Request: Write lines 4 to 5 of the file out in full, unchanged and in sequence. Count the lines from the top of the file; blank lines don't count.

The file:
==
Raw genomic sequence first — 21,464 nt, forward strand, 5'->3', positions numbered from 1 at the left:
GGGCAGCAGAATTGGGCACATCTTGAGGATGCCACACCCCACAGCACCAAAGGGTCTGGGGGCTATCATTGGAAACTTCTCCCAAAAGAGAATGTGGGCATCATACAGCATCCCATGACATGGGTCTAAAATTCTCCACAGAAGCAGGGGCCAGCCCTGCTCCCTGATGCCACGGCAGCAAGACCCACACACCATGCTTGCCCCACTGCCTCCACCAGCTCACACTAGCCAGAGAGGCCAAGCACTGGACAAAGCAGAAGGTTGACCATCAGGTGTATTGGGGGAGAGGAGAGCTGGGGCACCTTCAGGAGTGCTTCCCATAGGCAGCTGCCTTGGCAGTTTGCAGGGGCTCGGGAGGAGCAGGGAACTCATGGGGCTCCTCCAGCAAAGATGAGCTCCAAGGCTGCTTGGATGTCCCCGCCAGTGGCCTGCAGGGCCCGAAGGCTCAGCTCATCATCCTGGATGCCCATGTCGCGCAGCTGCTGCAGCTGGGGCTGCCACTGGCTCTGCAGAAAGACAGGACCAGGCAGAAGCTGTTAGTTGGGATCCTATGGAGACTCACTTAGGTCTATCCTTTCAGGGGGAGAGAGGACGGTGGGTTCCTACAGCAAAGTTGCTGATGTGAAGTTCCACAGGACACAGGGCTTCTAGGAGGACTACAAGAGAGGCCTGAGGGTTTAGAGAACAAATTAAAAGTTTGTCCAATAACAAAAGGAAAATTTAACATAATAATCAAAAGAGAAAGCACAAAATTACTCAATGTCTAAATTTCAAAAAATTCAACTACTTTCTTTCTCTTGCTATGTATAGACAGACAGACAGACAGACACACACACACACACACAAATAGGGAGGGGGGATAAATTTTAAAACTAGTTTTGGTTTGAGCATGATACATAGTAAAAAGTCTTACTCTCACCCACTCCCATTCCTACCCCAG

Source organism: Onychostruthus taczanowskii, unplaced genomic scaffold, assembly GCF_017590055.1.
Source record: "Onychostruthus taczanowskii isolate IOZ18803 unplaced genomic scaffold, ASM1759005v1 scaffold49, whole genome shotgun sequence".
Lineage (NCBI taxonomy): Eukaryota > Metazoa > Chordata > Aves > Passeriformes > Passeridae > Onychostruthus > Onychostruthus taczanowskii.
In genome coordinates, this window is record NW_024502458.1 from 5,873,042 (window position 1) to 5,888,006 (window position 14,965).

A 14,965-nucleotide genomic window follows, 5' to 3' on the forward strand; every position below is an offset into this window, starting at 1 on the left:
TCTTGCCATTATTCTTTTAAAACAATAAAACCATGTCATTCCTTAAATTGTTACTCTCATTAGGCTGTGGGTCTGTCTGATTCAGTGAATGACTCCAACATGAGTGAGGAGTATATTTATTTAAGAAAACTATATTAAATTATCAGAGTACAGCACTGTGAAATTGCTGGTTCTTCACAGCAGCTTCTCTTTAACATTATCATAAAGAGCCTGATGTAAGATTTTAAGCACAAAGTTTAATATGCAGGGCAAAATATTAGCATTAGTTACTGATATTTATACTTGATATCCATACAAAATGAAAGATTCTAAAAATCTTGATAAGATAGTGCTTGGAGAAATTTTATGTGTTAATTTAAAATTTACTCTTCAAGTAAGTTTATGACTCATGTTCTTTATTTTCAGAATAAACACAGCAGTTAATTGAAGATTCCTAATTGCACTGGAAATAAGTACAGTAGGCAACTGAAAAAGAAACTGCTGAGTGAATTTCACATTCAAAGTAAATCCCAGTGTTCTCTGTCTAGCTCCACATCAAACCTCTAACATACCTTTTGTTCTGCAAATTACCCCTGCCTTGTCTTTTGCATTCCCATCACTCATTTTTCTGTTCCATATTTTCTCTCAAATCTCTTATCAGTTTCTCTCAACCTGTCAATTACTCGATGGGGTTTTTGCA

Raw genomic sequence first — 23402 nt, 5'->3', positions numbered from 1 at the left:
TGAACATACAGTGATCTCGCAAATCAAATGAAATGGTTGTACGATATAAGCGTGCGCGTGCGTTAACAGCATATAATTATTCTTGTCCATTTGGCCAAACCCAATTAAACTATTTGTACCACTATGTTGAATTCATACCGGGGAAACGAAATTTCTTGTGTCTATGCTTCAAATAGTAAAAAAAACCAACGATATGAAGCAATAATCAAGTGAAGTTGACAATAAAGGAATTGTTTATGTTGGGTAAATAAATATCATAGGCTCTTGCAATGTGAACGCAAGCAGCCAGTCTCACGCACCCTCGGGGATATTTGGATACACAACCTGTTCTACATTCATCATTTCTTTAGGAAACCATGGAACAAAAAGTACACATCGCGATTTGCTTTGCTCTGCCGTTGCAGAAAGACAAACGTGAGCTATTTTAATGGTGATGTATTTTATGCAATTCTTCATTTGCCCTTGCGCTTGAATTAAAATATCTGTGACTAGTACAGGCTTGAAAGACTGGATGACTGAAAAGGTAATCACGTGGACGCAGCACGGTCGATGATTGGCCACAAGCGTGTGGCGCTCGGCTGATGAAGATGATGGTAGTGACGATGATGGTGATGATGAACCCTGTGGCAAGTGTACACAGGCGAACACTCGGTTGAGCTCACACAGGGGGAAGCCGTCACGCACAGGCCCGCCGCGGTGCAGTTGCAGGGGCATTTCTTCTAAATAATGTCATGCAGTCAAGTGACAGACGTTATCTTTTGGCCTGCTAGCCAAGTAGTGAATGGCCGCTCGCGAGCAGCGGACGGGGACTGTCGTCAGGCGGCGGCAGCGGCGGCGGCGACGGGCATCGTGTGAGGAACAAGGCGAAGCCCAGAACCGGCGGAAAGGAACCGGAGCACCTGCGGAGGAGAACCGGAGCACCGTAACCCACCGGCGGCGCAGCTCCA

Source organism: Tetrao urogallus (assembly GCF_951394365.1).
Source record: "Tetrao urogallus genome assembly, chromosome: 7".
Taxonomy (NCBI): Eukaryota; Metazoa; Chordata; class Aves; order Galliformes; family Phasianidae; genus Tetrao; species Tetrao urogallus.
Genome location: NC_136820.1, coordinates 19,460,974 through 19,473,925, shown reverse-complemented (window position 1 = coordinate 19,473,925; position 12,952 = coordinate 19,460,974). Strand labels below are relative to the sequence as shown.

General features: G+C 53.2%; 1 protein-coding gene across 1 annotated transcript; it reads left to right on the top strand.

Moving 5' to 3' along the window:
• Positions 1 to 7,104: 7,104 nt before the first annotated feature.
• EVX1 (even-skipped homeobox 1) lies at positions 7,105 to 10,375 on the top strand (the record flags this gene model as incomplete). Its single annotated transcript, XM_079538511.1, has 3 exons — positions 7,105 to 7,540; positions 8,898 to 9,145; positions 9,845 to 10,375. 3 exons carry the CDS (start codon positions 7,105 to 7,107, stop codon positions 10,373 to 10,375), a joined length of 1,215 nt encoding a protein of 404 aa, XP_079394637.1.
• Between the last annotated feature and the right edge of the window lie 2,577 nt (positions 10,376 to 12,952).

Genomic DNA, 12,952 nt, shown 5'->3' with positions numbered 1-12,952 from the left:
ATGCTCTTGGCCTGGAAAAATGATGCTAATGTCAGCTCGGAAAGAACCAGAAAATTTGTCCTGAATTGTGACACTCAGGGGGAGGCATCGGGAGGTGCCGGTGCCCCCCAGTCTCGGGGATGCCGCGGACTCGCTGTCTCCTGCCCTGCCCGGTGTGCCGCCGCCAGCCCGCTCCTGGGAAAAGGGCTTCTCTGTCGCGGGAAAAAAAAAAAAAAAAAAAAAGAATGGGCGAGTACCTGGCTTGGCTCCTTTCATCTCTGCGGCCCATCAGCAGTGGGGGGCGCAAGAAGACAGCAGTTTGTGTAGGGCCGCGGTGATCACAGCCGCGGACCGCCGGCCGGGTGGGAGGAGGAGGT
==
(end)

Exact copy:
Source record: "Onychostruthus taczanowskii isolate IOZ18803 unplaced genomic scaffold, ASM1759005v1 scaffold49, whole genome shotgun sequence".
Lineage (NCBI taxonomy): Eukaryota > Metazoa > Chordata > Aves > Passeriformes > Passeridae > Onychostruthus > Onychostruthus taczanowskii.